Jones, Gipson will be X-factors for Bears on thin D-line originally appeared on NBC Sports Chicago
- Editor's note: This is the final installment of our minicamp review/training camp preview series. We've already dissected the offensive line, secondary, wide receivers, and the performance and expectations for Justin Fields. We'll end with the defensive line.
New Bears general manager Ryan Poles wanted to bet big on Larry Ogunjobi. However, a failed physical negated a three-year, $40 million contract, and the Bears had to search for a new three-technique. They landed on Justin Jones, while Ogunjobi eventually landed a one-year deal with the Pittsburgh Steelers.
The Ogunjobi escapade is far from the Bears' only issue on the defensive front, though.
With training camp three weeks away, here's where the Bears stand up front on defense.
DE: Robert Quinn/Trevis Gipson
NT: Angelo Blackson
3T: Justin Jones
DE: Trevis Gipson/Al-Quadin Muhammad
While a lot of the offseason noise centered around Ogunjobi and Akiem Hicks, who the Bears didn't try to bring back, Robert Quinn now is the great unknown for head coach Matt Eberflus' defense.
The veteran edge rusher didn't report to mandatory minicamp as rumors swirled about his desire to be traded. Eberflus said he was disappointed Quinn wasn't present, but he would leave it up to Poles' team to sort out.
With Quinn out and Muhammad doing most of his work on the side, Gipson and rookie Dominique Robinson got a lot of work during the team period.
Gipson only has nine career starts, qualifying him as a veteran on a young Bears team. The third-year edge rusher is ready to take on a more significant role in Eberflus' 4-3 defense.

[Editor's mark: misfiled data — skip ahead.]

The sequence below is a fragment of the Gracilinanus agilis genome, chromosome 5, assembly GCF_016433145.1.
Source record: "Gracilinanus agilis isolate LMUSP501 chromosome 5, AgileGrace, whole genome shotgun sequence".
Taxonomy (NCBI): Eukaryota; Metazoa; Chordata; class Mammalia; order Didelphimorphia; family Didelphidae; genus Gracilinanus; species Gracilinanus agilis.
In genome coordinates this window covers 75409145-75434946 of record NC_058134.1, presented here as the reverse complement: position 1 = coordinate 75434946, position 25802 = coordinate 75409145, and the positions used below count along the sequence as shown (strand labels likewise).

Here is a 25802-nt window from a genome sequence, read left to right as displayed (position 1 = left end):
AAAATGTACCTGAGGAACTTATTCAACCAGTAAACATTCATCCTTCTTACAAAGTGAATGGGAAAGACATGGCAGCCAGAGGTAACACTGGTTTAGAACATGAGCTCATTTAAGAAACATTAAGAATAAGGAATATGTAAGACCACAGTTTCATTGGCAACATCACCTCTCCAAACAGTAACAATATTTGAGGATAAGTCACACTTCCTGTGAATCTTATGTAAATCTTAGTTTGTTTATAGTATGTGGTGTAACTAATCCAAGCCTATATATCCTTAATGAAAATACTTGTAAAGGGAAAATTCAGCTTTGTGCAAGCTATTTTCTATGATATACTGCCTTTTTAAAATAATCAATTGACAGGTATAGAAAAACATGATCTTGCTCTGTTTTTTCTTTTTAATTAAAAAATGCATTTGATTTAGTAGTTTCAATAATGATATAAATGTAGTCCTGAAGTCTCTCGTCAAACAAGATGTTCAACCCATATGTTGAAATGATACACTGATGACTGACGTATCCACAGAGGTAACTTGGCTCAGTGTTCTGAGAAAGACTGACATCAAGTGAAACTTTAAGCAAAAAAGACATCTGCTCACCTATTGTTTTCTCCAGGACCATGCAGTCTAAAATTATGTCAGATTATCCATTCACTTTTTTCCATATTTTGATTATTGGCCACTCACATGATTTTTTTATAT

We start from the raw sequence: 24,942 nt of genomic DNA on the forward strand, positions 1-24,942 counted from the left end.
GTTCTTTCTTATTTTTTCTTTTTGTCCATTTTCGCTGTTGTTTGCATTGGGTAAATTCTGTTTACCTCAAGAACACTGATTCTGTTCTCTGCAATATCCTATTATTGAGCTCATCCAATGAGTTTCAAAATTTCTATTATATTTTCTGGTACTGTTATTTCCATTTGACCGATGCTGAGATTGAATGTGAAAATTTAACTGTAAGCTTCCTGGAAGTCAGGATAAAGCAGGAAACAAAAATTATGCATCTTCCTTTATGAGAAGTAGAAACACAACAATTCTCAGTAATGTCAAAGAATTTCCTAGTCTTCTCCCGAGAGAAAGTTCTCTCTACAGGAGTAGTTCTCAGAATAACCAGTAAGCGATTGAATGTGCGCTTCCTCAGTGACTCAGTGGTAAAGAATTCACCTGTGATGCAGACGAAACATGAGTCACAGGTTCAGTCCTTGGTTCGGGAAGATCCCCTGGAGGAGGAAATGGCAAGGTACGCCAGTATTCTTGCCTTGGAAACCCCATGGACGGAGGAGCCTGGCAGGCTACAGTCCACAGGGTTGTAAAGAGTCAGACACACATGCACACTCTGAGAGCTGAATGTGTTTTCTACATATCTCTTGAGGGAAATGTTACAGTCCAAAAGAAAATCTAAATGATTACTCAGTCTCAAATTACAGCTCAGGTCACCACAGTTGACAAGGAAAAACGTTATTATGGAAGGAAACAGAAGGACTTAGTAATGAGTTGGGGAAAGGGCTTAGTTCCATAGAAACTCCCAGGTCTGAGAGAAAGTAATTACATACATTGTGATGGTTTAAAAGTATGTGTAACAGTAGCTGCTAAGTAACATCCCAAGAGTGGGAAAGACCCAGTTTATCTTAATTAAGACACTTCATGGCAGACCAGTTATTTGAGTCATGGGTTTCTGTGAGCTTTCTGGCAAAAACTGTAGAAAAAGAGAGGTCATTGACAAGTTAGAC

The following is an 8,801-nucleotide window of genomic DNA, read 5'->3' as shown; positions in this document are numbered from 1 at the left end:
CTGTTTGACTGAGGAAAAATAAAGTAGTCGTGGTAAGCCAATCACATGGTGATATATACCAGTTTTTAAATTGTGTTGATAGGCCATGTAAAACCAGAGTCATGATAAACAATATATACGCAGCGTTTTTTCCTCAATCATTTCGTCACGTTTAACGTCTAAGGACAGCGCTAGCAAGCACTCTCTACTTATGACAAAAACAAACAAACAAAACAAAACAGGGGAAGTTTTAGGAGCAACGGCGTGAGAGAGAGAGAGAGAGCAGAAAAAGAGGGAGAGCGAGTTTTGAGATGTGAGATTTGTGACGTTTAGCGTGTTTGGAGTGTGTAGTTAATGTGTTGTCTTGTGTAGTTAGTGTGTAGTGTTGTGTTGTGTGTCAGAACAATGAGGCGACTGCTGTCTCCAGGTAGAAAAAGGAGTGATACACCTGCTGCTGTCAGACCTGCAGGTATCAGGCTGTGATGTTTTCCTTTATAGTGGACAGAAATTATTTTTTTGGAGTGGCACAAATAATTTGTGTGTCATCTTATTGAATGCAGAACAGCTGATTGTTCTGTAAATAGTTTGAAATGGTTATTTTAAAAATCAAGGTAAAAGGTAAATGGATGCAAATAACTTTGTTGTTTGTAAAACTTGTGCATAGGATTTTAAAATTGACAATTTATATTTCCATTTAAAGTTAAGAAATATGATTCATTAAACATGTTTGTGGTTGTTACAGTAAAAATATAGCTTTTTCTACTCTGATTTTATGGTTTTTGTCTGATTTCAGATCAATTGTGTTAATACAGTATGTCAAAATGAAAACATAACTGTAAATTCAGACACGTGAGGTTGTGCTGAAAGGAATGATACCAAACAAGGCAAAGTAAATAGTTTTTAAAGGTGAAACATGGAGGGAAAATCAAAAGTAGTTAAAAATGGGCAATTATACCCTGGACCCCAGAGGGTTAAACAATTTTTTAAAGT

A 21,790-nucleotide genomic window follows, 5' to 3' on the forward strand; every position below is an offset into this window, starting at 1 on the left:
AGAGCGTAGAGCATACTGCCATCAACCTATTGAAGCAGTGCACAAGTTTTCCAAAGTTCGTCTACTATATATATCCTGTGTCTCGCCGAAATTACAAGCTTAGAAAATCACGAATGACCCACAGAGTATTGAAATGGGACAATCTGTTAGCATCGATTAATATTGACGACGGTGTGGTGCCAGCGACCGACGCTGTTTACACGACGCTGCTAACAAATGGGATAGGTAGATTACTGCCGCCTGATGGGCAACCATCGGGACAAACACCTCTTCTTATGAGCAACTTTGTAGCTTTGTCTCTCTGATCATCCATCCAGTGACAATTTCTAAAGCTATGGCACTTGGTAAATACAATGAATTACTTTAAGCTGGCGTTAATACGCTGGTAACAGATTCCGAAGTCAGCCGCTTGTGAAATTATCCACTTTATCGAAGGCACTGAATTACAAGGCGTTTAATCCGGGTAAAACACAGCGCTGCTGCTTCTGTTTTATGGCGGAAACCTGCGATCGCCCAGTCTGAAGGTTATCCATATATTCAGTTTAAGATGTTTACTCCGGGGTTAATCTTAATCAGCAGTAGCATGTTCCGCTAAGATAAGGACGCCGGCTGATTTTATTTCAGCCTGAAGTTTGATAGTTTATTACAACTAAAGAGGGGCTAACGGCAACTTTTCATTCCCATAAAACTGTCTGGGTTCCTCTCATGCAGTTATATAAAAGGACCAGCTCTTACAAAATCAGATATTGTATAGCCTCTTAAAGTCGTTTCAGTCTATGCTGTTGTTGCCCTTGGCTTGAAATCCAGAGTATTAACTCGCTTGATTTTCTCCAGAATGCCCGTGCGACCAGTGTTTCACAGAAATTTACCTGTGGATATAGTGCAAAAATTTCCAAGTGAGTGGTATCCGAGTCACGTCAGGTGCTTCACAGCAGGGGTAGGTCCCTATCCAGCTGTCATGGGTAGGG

"We need leadership," Gipson said. "We already have leadership, but more can't hurt. And you know, just me being vocal, me helping lead the guys in our room, that will help my whole career in a massive step."
If Quinn doesn't return, the Bears will need more than expected from Robinson, a former dual-threat QB turned wide receiver turned edge rusher, in his rookie season.
Robinson is raw but is already impressing his teammates.
"Dominique Robinson, he's a great player," Gipson said. "He's a great student of the game, comes into work, never late, always has his playbook in his hand, is eager to learn. Sort of reminds me of me, honestly. Fifth-round pick, chip on his shoulder, dominating practice every day and still looking to get better anywhere he can."
Without Quinn, the edge-rushing position is tenuous at best for the Bears. But the interior has its own question marks.
The Bears' decision not to go back to Ogunjobi for a re-worked, short-term deal puts a lot of pressure on Jones to stay healthy and perform at a high level for a unit that is relying on his ability to get into the backfield.
"The three-technique is the penetrator," Jones said. "He's the anchor of the defense. You have to trust the three-technique that he's going to work. You don't set the edge for the three-technique, the defense -- we're going to get down the field, we're knocking guys back, we're being aggressive, we're being disruptive, making plays in the backfield, having fun together, party at the quarterback."
Poles' big free-agent prize landed in Pittsburgh. Quinn might be trying to push his way out. If that's the case, Jones and Gipson must be great, and the Bears will need to find unexpected contributions from lesser-known Bears to make Eberflus' defense work this fall.
Biggest question: How are the Bears going to pressure the quarterback?
X-factor: Justin Jones
Last season with the Los Angeles Chargers, Jones recorded 18 total pressures (two sacks, two hits, and 14 hurries) while recording a pass-rush grade of 61.1 per ProFootballFocus. That number ranked 105th in the NFL. However, if we look at just True Pass Rush Sets, Jones' grade bumps up to 66.2, which was good for 77th.
Jones played in a different scheme in Los Angeles, and the Bears are confident he has the explosive quickness needed to thrive as the three-technique in Eberflus' system.
The Bears need Jones, 25, to stay healthy and elevate his game to a new level, or else there won't be a lot of "parties in the backfield."
Verdict: They could really use Quinn and Ogunjobi. At least one is still possible.